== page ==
The detection and isolation of TIBOV in C. jacobsoni provides the first evidence of the vector status of this midge species for TIBOV and suggests that TIBOV might be more widely distributed than currently known. RT-qPCR results for C. tainanus may additionally have detected TIBOV in this species, but more work is required to validate this test. Once validated, this test will prove a useful tool in future studies of the ecology of this virus.

Availability of data and materials

Data supporting the conclusions of this article are provided within the article. Raw data are available from the corresponding author upon request. The newly generated sequences were submitted to the GenBank database under the accession numbers: cox1 sequences (MW585343 and MW585344); TIBOV Seg5 (MW436463, MW465962) and Seg9 (MW436464, MW465963).



African horse sickness virus


Barcode Index Number


Bluetongue virus


Basic local alignment search tool


Barcode of Life Data System


Cytochrome c oxidase subunit 1


Cytopathic effect


Quantification cycle


Equine encephalosis virus


Epizootic haemorrhagic disease virus


Hours post-infection


Minimum essential medium


Maximum likelihood


National Center for Biotechnology Information


Newborn calf serum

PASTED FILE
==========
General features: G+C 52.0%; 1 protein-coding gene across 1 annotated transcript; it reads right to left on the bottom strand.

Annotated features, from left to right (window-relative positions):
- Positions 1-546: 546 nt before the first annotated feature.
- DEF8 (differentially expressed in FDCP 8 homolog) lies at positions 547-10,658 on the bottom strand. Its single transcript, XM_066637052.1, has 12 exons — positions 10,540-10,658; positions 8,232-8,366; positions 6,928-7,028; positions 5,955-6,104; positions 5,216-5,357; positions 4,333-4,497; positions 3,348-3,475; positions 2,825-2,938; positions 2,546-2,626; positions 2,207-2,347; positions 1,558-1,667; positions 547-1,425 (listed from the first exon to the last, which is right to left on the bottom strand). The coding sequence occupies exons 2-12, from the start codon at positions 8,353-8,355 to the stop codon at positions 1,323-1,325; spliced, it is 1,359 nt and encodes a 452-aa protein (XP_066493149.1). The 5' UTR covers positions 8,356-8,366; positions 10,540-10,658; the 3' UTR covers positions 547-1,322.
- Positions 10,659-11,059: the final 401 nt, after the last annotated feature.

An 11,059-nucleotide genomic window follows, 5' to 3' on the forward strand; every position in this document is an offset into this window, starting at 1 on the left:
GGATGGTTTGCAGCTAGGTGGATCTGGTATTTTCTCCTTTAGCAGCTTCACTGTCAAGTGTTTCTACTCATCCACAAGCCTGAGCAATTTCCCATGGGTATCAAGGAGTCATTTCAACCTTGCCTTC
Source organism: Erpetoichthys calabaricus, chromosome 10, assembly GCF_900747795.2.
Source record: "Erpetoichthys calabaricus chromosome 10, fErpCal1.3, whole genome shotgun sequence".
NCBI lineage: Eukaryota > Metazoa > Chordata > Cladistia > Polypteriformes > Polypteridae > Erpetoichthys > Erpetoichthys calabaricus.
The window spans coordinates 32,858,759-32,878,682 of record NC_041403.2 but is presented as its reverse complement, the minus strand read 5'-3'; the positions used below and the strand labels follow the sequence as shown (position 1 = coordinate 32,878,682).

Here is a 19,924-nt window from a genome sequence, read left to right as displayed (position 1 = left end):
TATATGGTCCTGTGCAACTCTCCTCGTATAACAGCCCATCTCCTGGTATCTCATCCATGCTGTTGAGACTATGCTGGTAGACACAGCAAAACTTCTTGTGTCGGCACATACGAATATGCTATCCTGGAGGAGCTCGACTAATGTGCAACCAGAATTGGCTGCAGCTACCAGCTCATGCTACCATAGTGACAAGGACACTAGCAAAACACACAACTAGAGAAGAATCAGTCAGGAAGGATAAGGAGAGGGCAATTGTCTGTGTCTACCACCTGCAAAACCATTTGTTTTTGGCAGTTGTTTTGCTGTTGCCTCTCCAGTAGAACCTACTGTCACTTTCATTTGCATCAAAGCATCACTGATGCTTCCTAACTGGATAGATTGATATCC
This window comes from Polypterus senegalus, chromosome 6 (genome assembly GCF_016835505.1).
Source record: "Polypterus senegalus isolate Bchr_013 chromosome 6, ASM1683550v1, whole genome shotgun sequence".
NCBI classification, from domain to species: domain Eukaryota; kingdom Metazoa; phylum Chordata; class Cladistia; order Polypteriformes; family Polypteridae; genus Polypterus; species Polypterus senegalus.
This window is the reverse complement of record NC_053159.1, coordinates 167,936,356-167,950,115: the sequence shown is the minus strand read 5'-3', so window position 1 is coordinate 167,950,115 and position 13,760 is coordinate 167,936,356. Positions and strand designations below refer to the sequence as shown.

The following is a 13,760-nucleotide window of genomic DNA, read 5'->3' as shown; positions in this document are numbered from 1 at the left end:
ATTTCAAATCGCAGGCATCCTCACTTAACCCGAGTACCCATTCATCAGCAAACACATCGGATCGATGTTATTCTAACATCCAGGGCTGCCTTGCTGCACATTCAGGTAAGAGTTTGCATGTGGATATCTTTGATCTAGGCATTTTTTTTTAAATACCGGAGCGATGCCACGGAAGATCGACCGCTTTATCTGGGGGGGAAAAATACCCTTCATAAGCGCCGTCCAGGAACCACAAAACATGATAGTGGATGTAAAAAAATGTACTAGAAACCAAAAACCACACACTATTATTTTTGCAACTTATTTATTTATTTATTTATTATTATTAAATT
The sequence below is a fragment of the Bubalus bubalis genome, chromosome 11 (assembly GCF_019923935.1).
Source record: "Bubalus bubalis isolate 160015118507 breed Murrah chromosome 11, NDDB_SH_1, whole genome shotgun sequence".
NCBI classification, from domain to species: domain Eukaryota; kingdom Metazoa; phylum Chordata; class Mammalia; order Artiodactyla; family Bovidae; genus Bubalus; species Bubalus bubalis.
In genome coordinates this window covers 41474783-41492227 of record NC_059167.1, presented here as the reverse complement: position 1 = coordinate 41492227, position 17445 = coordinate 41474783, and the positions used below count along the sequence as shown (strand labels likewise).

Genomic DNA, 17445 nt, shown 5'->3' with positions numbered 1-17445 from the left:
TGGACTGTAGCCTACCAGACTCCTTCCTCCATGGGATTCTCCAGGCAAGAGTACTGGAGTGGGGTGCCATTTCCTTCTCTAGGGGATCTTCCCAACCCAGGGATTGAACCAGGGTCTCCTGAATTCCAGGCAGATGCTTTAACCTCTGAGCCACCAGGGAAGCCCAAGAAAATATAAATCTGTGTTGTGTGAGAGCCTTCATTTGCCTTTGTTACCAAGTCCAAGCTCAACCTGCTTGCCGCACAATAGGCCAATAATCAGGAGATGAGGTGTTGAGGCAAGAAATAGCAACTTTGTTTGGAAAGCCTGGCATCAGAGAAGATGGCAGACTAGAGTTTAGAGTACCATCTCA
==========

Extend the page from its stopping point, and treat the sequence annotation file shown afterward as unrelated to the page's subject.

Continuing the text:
Non-structural protein 1


Palyam virus


Reverse transcription quantitative PCR


Tibet Orbivirus


Viral protein 6


Yunnan Orbivirus


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We are thankful to Heng Yang (Yunnan Animal Science and Veterinary Institute, Kunming, Yunnan Province, China) for his kind gift of the primers targeting TIBOV Seg4.


The present study was funded by the Foreign Experts Projects of Yunnan Province (YNZ2020015 and YNZ2019002).

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Authors and Affiliations



YLD: PCR and sequencing for genes, mounting specimens, data analysis, article writing. ZXY: isolated virus and performed RT-qPCR. GB: advice on insect identification by morphology, interpretation of results and article proofreading. LL: study design, Culicoides collection, sorting and digestion. All authors read and approved the final manuscript.

Corresponding author

Correspondence to Le Li.